How Does VPN Work?

A VPN hides an IP address by letting the network redirect it through a specially configured remote server run by a VPN host. This states that when surfing online with VPN, the VPN server acts as the source of your data. Due to this, the Internet Service Provider (ISP) and other third parties cannot see the websites you visit or data you send or receive.

Benefits Of VPN:

  • Secure Encryption: VPN ensures secure encryption of data transmitted and received. User requires an encryption key to read the data. This makes it difficult for the hackers or third parties to decipher the data, even if they corrupt the network.
  • Disguise The Location: VPN servers act as a proxy for you on the internet. This ensures that the actual location of the user is not determined. Additionally, most VPN services do not store activity log which further ensures that no information about user behavior is passed on to hackers or third parties.
  • Secure Data Transfer: As the trend of working remotely is gaining popularity, secure data transfer has become immensely important. Organizations can make use of VPN servers to ensure the security of data being transmitted and reduce the risks of data leakage.

Zero Trust Security

Main tenet of “zero trust security” is that vulnerabilities can appear if businesses are too trusting of individuals. This model maintains that no user, even if allowed on the network, should be trusted by default because it may lead to end point being compromised.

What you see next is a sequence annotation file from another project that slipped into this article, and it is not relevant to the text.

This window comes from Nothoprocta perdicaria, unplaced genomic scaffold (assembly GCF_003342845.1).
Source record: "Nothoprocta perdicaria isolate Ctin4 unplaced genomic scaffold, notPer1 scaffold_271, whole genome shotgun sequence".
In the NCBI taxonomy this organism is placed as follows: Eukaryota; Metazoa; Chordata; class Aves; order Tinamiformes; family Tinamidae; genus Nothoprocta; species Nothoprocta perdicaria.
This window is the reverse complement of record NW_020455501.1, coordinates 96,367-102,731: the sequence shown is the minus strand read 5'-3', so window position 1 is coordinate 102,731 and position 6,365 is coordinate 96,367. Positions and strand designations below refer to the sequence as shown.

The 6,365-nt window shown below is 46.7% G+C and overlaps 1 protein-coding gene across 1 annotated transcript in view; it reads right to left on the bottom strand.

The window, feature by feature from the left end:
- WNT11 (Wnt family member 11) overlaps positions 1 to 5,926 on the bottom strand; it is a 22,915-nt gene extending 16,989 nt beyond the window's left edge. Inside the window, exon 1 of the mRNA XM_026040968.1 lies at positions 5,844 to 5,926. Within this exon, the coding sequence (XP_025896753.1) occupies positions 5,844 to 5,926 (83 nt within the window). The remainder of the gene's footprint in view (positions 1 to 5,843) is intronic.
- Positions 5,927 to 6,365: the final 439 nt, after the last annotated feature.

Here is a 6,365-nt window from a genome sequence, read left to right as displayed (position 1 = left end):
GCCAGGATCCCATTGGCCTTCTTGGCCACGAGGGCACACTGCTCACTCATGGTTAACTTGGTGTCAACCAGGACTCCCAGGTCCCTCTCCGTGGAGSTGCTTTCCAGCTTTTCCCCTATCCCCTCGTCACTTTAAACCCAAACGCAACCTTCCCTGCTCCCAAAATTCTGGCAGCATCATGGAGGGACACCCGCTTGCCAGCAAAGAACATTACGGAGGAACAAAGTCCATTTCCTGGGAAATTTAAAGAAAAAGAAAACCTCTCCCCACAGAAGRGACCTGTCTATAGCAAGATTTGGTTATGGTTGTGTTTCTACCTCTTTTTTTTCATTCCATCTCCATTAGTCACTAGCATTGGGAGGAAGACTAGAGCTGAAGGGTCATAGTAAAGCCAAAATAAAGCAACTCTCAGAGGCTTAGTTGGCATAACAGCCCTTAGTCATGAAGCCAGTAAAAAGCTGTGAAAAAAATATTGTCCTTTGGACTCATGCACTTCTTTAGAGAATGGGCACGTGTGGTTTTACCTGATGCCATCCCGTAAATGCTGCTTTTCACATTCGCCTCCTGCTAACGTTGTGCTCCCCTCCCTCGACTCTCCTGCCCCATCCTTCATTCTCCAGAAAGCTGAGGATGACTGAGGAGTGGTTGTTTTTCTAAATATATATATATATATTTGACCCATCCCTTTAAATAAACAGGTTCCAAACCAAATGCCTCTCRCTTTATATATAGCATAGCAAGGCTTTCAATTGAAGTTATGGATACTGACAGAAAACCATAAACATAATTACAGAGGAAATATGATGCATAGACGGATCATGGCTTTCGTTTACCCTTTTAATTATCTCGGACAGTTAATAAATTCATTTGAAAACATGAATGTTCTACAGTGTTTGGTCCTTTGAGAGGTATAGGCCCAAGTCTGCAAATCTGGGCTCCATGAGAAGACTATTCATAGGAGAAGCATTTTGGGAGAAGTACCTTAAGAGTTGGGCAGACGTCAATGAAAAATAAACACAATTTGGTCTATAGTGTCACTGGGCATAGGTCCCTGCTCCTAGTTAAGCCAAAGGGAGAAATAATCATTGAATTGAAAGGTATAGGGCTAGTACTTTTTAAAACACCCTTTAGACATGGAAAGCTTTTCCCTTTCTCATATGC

How Does Zero Trust Security Work?

Zero Trust Network Access (ZTNA) is an important aspect of Zero Trust Security model. ZTNA uses identity based authentication to establish trust before providing access while keeping the network location (IP address) hidden. ZTNA secures the environment by identifying anomalous behavior such as attempted access to restricted data or downloads of unusual amounts of data at unusual time or from unusual location.

Benefits OF Zero Trust Security:

  • Increased Resource Access Visibility: Zero Trust Security model provides organizations better visibility into who accesses what resources for what reasons and understand the measures that should be applied to secure resources.
  • Decreased Attack Surface: As Zero Trust Security model shifts the focus to securing individual resources, it reduces the risk of cyber-attacks that target network perimeter.
  • Improved Monitoring: Zero Trust Security model includes the deployment of a solution for continuous monitoring and logging of asset states and user activity. This helps in detection of potential threats in a timely manner.

Zero Trust and VPN are both types of network security and although they seem to have different approaches, these can be used in conjunction for a comprehensive security strategy. Organizations can use Zero Trust concepts and VPNs to delineate clear network perimeter and then create secure zones within the network.

At Centex Technologies, we recommend network security protocols and solutions to formulate an effective network security strategy. For more information, call Centex Technologies at (254) 213 – 4740.